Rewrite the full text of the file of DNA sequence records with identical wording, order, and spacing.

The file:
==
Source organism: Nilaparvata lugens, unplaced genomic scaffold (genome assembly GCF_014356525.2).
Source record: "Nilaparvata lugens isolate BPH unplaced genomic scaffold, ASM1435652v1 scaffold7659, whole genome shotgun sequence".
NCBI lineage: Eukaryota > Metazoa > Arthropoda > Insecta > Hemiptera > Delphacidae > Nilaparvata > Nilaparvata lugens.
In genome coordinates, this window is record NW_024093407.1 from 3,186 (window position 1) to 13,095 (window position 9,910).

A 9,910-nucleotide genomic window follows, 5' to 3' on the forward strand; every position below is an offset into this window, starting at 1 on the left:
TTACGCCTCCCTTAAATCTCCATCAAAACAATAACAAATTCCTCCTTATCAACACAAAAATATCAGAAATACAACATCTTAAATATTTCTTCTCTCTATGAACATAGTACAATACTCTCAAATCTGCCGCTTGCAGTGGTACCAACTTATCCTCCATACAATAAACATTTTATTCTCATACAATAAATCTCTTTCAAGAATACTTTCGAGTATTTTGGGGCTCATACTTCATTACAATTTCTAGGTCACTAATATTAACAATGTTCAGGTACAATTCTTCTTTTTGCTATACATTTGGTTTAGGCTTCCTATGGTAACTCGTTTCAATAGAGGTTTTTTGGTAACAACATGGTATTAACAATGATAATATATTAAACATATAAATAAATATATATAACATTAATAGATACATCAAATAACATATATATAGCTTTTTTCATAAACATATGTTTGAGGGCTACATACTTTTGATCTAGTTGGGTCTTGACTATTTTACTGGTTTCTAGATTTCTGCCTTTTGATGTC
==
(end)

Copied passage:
Source organism: Nilaparvata lugens, unplaced genomic scaffold (genome assembly GCF_014356525.2).
Source record: "Nilaparvata lugens isolate BPH unplaced genomic scaffold, ASM1435652v1 scaffold7659, whole genome shotgun sequence".
NCBI lineage: Eukaryota > Metazoa > Arthropoda > Insecta > Hemiptera > Delphacidae > Nilaparvata > Nilaparvata lugens.
In genome coordinates, this window is record NW_024093407.1 from 3,186 (window position 1) to 13,095 (window position 9,910).

A 9,910-nucleotide genomic window follows, 5' to 3' on the forward strand; every position below is an offset into this window, starting at 1 on the left:
TTACGCCTCCCTTAAATCTCCATCAAAACAATAACAAATTCCTCCTTATCAACACAAAAATATCAGAAATACAACATCTTAAATATTTCTTCTCTCTATGAACATAGTACAATACTCTCAAATCTGCCGCTTGCAGTGGTACCAACTTATCCTCCATACAATAAACATTTTATTCTCATACAATAAATCTCTTTCAAGAATACTTTCGAGTATTTTGGGGCTCATACTTCATTACAATTTCTAGGTCACTAATATTAACAATGTTCAGGTACAATTCTTCTTTTTGCTATACATTTGGTTTAGGCTTCCTATGGTAACTCGTTTCAATAGAGGTTTTTTGGTAACAACATGGTATTAACAATGATAATATATTAAACATATAAATAAATATATATAACATTAATAGATACATCAAATAACATATATATAGCTTTTTTCATAAACATATGTTTGAGGGCTACATACTTTTGATCTAGTTGGGTCTTGACTATTTTACTGGTTTCTAGATTTCTGCCTTTTGATGTC